I wasn’t looking for an evening gown per se, but after exhausting the non-formal dress rack and coming up short I spied this sun-colored, multi-layered beast of a prom dress. Just so happened to be my favorite color and the top layer was even speckled with lavender glitter, reminiscent of stars. It was too perfect, then it dawned on me that if this gown were to be the basis of my costume I could also make a spaced-themed tiara and be “Miss Universe,” adding another element to the costume theme.
Well, it was almost perfect; in the above picture you can see the only issue–it was a little too small. I’m not as wide at the bust as my dressform so the gap wasn’t quite as large, but this was as far as I could zip the dress. I have once before altered a too-small evening gown by adding lacing up the back above where the zipper stopped and it actually turned out really well, giving it a corseted effect. This dress, however, zips up the side, so I wasn’t sure how it would turn out. At the very least I felt confident that it would hold the dress up for a night and not be very noticeable, even if it wasn’t as pretty as the back lacing on the other dress. Click here to see how I did it!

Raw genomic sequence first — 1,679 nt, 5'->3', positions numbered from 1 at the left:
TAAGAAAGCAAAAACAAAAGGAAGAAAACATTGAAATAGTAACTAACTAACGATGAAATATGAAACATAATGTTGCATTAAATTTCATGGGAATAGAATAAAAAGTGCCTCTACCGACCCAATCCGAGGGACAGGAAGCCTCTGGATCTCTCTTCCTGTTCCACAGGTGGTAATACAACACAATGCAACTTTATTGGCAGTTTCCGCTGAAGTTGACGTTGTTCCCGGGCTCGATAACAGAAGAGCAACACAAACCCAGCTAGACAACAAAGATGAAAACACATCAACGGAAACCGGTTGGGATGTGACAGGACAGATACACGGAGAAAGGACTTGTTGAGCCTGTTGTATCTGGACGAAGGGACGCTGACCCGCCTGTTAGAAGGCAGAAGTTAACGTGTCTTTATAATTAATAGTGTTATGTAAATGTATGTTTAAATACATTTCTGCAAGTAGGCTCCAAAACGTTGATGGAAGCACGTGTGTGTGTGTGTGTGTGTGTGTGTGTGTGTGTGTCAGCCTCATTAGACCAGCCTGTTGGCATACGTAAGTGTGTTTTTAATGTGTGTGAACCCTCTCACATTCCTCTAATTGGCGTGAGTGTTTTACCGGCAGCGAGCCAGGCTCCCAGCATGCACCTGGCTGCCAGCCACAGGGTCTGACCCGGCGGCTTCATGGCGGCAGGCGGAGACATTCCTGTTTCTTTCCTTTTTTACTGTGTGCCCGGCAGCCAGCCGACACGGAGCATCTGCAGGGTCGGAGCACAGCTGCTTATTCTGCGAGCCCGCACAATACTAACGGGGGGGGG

With the dress now wearable, it was time for the fun part. Fabric paint! First I decided where I wanted the galaxy print. Since my dress is multi-layered with the bottom layer showing on one side, I worked with the design and painted only the part of the bottom layer that peeked out–very similar to the original make-up photo inspiration, actually. With my dress on the form I pinned the top layer out of the way, then applied blue painter’s tape as a border for the area I wanted to paint. The tape may not be necessary depending on your project, but I wanted my print confined to the part of the dress that would be showing so as not to waste paint on areas that wouldn’t be visible.